COVID has made many victims across the world – but for several organizations, the year 2020 has posed challenges to the way they manage the mental health of their employees. During the first wave, in March, more than half of the US adults were reporting psychological distress. Social isolation, general worries about the global situation, their dependents, relatives and loved ones, or their health and economic situation have all played a role in affecting workers’ mental health.
But the context of work has also been more difficult in itself. During the lockdown periods, many firms had to put individuals on furlough (in the UK, ten millions of workers were on furlough in November), and laid off many workers, thus putting additional pressures on remaining employees. Remote work has also affected what social scientists call work-life boundaries: the frontier we set up between our work and our personal life. It has become impossible for employees to refresh their mood if they work at home and live at work, because of being stuck in a home office. This context has deeply eroded the way we separate our professional and personal life.
Those two factors provide a dangerous cocktail for organizations. And it might well have started another pandemic in the workplace: an epidemic of burnouts. A burnout is “is a prolonged response to chronic emotional and interpersonal stressors on the job” (according to the reference paper published in the Annual Review of Psychology). Despite this review of research having been cited almost 20 000 times in 20 years, burnout was only recognized as a medical affliction by The World Health Organisation (WHO) last May. A report published in the summer by recruitment firm Robert Walters showed that almost half of the managers polled in the UK were afraid their employees would burnout.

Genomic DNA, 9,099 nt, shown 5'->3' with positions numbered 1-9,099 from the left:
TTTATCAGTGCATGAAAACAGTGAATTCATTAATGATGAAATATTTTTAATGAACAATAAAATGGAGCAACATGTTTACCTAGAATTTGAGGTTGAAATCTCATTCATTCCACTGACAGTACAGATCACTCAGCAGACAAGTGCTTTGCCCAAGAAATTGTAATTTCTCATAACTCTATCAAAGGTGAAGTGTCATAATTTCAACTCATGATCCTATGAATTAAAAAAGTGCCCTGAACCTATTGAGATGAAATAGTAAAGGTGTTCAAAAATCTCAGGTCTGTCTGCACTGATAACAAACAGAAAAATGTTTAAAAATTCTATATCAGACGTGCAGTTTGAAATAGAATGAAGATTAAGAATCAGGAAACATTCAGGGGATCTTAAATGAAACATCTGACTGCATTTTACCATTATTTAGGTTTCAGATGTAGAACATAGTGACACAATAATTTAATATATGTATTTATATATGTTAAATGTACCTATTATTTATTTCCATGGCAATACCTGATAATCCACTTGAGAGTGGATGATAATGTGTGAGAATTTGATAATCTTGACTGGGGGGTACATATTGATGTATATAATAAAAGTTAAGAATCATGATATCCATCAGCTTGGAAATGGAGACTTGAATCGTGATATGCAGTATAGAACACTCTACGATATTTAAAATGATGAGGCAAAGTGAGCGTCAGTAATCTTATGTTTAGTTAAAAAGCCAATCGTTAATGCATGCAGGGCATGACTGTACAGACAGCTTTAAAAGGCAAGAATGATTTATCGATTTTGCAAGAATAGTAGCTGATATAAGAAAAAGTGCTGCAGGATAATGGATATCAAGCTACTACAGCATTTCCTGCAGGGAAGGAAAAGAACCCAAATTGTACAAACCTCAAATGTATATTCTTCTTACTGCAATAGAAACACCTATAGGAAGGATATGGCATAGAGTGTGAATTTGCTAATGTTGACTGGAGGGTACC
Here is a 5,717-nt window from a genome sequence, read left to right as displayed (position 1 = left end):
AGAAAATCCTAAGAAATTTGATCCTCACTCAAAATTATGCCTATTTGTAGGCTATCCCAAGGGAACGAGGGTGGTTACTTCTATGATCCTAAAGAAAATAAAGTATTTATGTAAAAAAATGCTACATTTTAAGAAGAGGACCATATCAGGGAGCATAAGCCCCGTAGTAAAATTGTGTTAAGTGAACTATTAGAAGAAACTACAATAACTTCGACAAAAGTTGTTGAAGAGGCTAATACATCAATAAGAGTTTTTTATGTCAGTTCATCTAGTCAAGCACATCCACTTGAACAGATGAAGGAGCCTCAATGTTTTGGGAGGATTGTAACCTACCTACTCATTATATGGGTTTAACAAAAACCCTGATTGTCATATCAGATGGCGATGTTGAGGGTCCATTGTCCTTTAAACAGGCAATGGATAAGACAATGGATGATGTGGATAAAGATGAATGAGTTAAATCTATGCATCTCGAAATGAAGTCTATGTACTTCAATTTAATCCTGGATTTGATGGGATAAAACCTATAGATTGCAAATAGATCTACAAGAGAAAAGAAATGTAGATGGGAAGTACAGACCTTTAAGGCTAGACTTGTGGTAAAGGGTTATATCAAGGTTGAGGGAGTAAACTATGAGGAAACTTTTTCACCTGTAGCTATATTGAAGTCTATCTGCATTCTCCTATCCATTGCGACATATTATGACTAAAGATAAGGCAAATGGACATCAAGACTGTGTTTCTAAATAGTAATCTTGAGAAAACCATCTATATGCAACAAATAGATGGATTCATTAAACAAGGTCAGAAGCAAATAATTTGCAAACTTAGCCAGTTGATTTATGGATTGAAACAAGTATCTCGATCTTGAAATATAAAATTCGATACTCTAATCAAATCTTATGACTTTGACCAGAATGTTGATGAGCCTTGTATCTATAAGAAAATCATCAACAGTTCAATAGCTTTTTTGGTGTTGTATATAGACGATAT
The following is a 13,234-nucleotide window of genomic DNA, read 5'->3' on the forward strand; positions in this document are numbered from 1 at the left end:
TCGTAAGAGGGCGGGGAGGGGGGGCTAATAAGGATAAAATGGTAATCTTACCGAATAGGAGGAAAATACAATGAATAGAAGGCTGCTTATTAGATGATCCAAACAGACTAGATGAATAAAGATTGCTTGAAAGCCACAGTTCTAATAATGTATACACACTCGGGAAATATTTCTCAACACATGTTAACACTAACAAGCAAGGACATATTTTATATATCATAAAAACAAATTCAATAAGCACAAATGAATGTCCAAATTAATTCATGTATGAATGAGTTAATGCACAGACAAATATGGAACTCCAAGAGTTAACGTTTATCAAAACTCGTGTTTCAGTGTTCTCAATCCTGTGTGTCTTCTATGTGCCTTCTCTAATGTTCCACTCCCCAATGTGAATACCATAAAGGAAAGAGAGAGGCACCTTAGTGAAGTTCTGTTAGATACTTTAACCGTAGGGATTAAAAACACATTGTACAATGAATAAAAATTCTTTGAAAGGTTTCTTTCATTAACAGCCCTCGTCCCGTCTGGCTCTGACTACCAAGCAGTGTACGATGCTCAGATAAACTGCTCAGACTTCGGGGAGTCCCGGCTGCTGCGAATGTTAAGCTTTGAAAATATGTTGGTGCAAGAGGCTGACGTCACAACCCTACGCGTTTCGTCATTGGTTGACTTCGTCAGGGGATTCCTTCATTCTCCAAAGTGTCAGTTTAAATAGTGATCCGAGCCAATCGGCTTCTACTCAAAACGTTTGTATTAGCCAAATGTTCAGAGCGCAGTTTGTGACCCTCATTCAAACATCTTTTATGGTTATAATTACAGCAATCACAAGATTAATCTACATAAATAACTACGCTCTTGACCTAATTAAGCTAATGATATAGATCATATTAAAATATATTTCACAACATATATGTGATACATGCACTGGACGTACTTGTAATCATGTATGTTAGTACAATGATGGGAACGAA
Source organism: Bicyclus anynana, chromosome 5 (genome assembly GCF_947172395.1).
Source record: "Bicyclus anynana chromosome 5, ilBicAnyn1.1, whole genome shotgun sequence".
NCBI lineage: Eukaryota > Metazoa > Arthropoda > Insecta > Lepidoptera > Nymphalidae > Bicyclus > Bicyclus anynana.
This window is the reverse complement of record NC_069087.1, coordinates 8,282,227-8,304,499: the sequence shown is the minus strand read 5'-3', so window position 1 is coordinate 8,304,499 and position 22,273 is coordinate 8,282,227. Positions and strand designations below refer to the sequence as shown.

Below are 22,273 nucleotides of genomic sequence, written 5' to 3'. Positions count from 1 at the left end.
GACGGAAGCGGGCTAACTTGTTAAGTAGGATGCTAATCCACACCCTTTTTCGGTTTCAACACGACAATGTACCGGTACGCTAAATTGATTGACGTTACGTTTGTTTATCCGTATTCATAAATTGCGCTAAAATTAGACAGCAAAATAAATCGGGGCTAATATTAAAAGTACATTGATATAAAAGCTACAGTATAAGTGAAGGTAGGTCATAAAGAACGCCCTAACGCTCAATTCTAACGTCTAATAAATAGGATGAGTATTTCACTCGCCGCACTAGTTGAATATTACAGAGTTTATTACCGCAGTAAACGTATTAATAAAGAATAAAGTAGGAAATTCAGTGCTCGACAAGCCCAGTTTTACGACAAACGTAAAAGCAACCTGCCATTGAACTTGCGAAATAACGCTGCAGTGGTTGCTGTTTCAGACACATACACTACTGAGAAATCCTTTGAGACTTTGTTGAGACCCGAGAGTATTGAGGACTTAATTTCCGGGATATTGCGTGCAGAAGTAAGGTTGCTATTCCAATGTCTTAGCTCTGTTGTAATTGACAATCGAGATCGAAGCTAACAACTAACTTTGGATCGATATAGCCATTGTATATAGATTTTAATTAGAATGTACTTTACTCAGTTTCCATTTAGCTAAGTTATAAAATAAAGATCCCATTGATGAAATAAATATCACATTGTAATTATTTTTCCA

The Domino Effect of Burnouts
The phenomenon of burnouts is not new, but the COVID context created new conditions for burnouts to become contagious. The contagion of burnouts has been well documented in several research papers, for example, in the case of general practitioners, or teachers. Those studies observe mechanisms of emotional contagion – people “tune in” to the emotions of others. When employees are depressed and exhausted, they are likely to pass on those feelings, ultimately affecting the mental health of their co-workers.
But another more straightforward mechanism was at play during COVID: as most firms were already short in labor supply, because of furloughs and laid-off employees, the load of burnt out employees ended up being transferred to the remaining ones, accentuating the pressures on the latter and making them more likely to themselves burn out.
This situation was particularly acute because many employees were pressurizing themselves to overperform. In the context of remote work, their contribution was harder to be assessed and recognized by their hierarchy and peers. Almost 90% of the managers polled by Robert Walters in the summer reported that they wanted to “prove the case for working from home post